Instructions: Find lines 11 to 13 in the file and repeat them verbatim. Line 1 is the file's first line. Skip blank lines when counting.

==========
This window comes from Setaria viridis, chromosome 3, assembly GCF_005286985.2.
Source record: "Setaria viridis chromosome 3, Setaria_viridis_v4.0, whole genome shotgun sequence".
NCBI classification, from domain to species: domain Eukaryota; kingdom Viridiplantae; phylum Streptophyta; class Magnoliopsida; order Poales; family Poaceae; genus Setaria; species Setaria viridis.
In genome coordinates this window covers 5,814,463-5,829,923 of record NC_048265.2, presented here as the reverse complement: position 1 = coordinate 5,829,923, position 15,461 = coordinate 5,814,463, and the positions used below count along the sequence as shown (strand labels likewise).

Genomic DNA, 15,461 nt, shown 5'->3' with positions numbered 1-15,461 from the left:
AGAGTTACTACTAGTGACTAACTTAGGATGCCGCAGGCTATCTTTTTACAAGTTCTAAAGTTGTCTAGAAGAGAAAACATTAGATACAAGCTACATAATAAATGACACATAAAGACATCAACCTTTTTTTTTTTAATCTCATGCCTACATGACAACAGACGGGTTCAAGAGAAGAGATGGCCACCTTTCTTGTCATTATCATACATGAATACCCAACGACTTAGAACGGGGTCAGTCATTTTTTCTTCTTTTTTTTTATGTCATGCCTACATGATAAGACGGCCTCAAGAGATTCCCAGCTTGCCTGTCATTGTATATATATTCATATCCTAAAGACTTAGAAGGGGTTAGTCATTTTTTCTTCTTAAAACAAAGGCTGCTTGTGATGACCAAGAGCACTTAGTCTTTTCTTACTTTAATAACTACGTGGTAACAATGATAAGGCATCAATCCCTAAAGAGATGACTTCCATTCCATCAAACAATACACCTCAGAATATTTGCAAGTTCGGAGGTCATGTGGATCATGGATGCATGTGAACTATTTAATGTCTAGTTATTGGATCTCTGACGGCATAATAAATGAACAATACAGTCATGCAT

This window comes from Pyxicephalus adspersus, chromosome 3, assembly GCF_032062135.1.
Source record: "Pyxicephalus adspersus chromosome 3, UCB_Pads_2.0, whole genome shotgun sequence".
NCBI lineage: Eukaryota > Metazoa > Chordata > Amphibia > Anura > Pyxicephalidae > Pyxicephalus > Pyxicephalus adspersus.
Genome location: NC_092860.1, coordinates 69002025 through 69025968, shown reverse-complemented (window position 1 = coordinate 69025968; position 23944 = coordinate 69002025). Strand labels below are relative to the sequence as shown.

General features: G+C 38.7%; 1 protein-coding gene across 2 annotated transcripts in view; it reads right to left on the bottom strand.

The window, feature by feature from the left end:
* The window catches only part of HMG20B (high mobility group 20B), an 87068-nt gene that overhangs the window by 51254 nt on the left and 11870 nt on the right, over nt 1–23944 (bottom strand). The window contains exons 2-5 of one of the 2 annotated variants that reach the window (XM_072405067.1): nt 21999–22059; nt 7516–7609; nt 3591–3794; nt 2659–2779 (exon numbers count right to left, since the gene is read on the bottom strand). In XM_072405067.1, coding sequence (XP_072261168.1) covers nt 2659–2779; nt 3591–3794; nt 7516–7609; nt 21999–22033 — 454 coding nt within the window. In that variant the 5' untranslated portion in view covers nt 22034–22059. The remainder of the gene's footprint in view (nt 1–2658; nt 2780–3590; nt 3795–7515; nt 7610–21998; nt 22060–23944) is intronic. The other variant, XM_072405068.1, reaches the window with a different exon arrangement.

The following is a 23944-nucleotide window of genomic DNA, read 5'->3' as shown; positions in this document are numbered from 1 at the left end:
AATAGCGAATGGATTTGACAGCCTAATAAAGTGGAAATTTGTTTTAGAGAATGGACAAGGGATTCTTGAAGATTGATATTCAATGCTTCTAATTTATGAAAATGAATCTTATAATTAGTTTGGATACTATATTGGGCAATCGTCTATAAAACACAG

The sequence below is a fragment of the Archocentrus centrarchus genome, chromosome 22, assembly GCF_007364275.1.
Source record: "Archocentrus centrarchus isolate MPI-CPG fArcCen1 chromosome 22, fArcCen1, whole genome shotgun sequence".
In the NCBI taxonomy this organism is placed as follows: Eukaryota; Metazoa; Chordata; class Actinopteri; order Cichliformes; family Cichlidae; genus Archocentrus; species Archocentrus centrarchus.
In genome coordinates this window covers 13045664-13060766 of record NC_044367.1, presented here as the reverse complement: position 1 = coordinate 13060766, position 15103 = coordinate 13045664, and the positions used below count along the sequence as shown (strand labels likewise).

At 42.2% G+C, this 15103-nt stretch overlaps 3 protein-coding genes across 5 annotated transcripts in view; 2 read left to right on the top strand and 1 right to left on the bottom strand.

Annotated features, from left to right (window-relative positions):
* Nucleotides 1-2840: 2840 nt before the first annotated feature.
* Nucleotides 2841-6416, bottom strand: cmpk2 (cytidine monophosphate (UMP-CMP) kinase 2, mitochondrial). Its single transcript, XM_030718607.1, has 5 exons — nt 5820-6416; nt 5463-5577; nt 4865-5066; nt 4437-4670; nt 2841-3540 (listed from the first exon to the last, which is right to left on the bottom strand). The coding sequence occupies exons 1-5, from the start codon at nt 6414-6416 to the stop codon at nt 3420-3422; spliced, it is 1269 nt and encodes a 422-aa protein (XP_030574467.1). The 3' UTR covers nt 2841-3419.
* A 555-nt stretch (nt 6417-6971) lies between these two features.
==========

General features: G+C 38.7%; 1 protein-coding gene across 2 annotated transcripts in view; it reads right to left on the bottom strand.

The window, feature by feature from the left end:
* The window catches only part of HMG20B (high mobility group 20B), an 87068-nt gene that overhangs the window by 51254 nt on the left and 11870 nt on the right, over nt 1–23944 (bottom strand). The window contains exons 2-5 of one of the 2 annotated variants that reach the window (XM_072405067.1): nt 21999–22059; nt 7516–7609; nt 3591–3794; nt 2659–2779 (exon numbers count right to left, since the gene is read on the bottom strand). In XM_072405067.1, coding sequence (XP_072261168.1) covers nt 2659–2779; nt 3591–3794; nt 7516–7609; nt 21999–22033 — 454 coding nt within the window. In that variant the 5' untranslated portion in view covers nt 22034–22059. The remainder of the gene's footprint in view (nt 1–2658; nt 2780–3590; nt 3795–7515; nt 7610–21998; nt 22060–23944) is intronic. The other variant, XM_072405068.1, reaches the window with a different exon arrangement.